SLM Corp. (NASDAQ:SLM), better known as Sallie Mae, reported fourth quarter 2010 core earnings of $401 million or 75 cents per share, ahead of the Zacks Consensus Estimate of 72 cents. The results compare favorably with prior-year quarter’s core earnings of $268 million or 44 cents per share. Favorable results were primarily driven by decrease in loan loss provisions and gains from repurchasing debt. During the quarter, the company repurchased $1.3 billion of debt with realized gains of $118 million.
For full-year 2010, core earnings increased to $1.03 billion or $1.92 per share from $807 million or $1.40 per share in 2009 and were ahead of the Zacks Consensus Estimate of $1.84 per share. The increase was driven by improved federal student loan margins and decreased provisions for loan losses.
On a GAAP basis, fourth quarter 2010 net income came in at $447 million or 84 cents per share, up from net income of $309 million or 52 cents per share in the comparable period last year. For full-year 2010, GAAP net income increased to $530 million or 94 cents per share from $324 million or 38 cents reported a year ago.
Quarter in Detail
Sallie Mae stopped originating new federally guaranteed student loans after June 30 to comply with the legislation forbidding private sector companies from such loans. As a result, the company modified its operating segments as Consumer Lending, Business Services and Federally Guaranteed Loans.
Consumer Lending: The segment generated core earnings of $24 million in the fourth quarter, compared with $20 million in the year-ago quarter. Private education loans originated increased to $413 million from $381 million in the year-ago quarter.
With the economy registering improvements, though at a sluggish pace, the company had $3.5 billion more private education loans in repayment compared to a year earlier. Private loan delinquencies also declined to 10.6% in the quarter from 12.1% in the comparable prior-year period. Even charge-offs decreased to 4.8% in the reported quarter from 5.1% in the prior-year period.
Business Services: The segment reported core earnings of $118 million, down from $136 million in the year-ago quarter. Earnings in this segment typically include fees from servicing, collections and college savings businesses.
Sallie Mae currently services 3.3 million accounts under the servicing contract with the U.S. Department of Education (NYSE:ED). In 2010, the company added five new states to which it provides administrative services and currently administers $34.5 billion in 529 college savings plans for 16 states.
Federal Family Education Loan Program: The business segment generated core earnings of $289 million in the reported quarter, up from $246 million in the year-ago quarter. The difference was primarily driven by an unstable CP-LIBOR spread in 2009. During the quarter, Sallie Mae sold $20.4 billion of federal loans originated under the ED loan participation program recognizing a $321 million gain.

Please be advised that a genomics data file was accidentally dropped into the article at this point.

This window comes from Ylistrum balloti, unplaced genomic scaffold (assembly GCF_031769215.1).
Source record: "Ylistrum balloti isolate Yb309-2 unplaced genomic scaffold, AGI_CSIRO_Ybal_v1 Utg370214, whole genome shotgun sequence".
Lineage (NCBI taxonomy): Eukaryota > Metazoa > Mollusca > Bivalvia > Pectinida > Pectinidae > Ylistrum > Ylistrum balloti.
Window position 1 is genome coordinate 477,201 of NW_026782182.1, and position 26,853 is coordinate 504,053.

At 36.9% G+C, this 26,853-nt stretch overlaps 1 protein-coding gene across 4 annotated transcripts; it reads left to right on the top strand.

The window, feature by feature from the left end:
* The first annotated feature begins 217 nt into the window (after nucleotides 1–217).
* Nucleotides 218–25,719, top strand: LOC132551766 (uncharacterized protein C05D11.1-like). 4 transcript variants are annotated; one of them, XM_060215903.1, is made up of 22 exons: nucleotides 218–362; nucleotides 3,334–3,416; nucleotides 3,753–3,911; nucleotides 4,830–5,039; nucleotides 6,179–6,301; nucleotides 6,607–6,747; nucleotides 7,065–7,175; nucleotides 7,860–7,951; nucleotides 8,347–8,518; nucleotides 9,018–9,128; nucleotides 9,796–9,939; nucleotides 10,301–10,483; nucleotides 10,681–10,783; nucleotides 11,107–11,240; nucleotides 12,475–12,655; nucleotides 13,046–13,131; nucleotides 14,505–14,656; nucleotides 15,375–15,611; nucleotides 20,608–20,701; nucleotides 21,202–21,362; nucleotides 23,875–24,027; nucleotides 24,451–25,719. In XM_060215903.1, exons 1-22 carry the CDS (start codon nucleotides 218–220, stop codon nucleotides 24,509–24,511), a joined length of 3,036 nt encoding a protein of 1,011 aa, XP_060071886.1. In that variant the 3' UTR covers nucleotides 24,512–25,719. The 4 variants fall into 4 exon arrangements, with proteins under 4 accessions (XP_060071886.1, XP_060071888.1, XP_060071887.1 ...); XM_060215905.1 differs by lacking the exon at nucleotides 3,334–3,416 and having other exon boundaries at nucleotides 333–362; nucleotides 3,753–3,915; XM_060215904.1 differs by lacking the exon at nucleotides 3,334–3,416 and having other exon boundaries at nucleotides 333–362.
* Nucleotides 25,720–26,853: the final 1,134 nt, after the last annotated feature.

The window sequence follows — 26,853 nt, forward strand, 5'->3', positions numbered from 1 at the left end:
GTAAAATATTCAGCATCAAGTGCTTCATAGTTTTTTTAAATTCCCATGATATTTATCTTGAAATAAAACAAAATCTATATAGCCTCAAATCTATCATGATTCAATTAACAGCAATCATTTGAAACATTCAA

Sallie Mae’s core operating expenses excluding restructuring, related asset impairments and fees connected to the recent Student Loan Corp. federal student loan acquisition were $289 million in the reported quarter, compared with $264 million in the year-ago quarter. As expected, the year-over-year increase stemmed from investments made in consumer lending and loan servicing businesses.
On December 31, 2010, Sallie Mae successfully accomplished the acquisition of $26 billion in securitized federal student loan assets from The Student Loan Corporation, a Citigroup Inc. (NYSE:C) subsidiary. The acquisition expands Sallie Mae’s customer base, by approximately 1.3 million, and should benefit future earnings.
We believe that Sallie Mae’s leading position in the student lending market, restructuring initiatives and an efficient cost structure would provide it with an edge over its peers. We expect the company to benefit from the servicing contract. Cash flows from its business activities are also expected to be decent.
Given the elimination of the federally guaranteed student loan origination business last July following the passage of Student Loan Reform Act, the business model of companies such as Sallie Mae and Nelnet Inc. (NYSE:NNI) has to undergo significant changes as their traditional role requires significant modification. This remains a major concern.
However, credit improvement, strategic acquisition and overall economic improvement, though at a tardy pace, should support Sallie Mae’s future earnings.
Sallie Mae shares retain a Zacks #3 Rank, which translates into a short-term Hold recommendation. We have a long-term Neutral recommendation on the stock.